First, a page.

gratify

[ grat-uh-fahy ]
/ ˈgræt əˌfaɪ /

verb (used with object), grat·i·fied, grat·i·fy·ing.

to give pleasure to (a person or persons) by satisfying desires or humoring inclinations or feelings: Her praise will gratify all who worked so hard to earn it.
to satisfy; indulge; humor, as one's desires or appetites.
Obsolete. to reward; remunerate.

Nearby words

  1. grater,
  2. gratiae,
  3. gratian,
  4. graticule,
  5. gratification,
  6. gratifying,
  7. gratin,
  8. gratinate,
  9. gratinated,
  10. grating

Origin of gratify

1350–1400; Middle English gratifien < Latin grātificāre, equivalent to grāt(us) pleasing + -i- -i- + -ficāre -fy

Related forms
Can be confusedgrateful gratified (see synonym study at grateful)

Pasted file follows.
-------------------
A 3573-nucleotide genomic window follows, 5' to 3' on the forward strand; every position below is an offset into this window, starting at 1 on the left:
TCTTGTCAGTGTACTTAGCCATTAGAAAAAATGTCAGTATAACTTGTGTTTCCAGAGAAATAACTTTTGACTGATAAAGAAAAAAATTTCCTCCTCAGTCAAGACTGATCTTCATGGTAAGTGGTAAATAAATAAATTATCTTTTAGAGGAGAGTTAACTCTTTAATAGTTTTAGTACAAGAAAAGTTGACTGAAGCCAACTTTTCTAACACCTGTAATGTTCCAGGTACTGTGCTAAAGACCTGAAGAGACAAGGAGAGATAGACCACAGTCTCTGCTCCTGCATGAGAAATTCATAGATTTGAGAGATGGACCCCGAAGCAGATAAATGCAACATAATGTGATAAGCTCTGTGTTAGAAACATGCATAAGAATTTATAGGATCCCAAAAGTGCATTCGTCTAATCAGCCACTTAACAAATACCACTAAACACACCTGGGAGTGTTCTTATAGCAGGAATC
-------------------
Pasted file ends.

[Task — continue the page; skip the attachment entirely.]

Dictionary.com Unabridged Based on the Random House Unabridged Dictionary, © Random House, Inc. 2019

Examples from the Web for gratified


British Dictionary definitions for gratified

gratify

/ (ˈɡrætɪˌfaɪ) /

verb -fies, -fying or -fied (tr)

to satisfy or please
to yield to or indulge (a desire, whim, etc)
obsolete to reward
Derived Formsgratifier, noun

Word Origin for gratify

C16: from Latin grātificārī to do a favour to, from grātus grateful + facere to make

Collins English Dictionary - Complete & Unabridged 2012 Digital Edition © William Collins Sons & Co. Ltd. 1979, 1986 © HarperCollins Publishers 1998, 2000, 2003, 2005, 2006, 2007, 2009, 2012

Word Origin and History for gratified

gratify

v.

c.1400, "to bestow grace upon;" 1530s, "to show gratitude to," from French gratifier (16c.) or directly from Latin gratificari "to do favor to, oblige, gratify," from gratus "pleasing" (see grace) + root of facere "make, do, perform" (see factitious). Meaning "to give pleasure to" is from 1560s. Related: Gratified; gratifying.

Online Etymology Dictionary, © 2010 Douglas Harper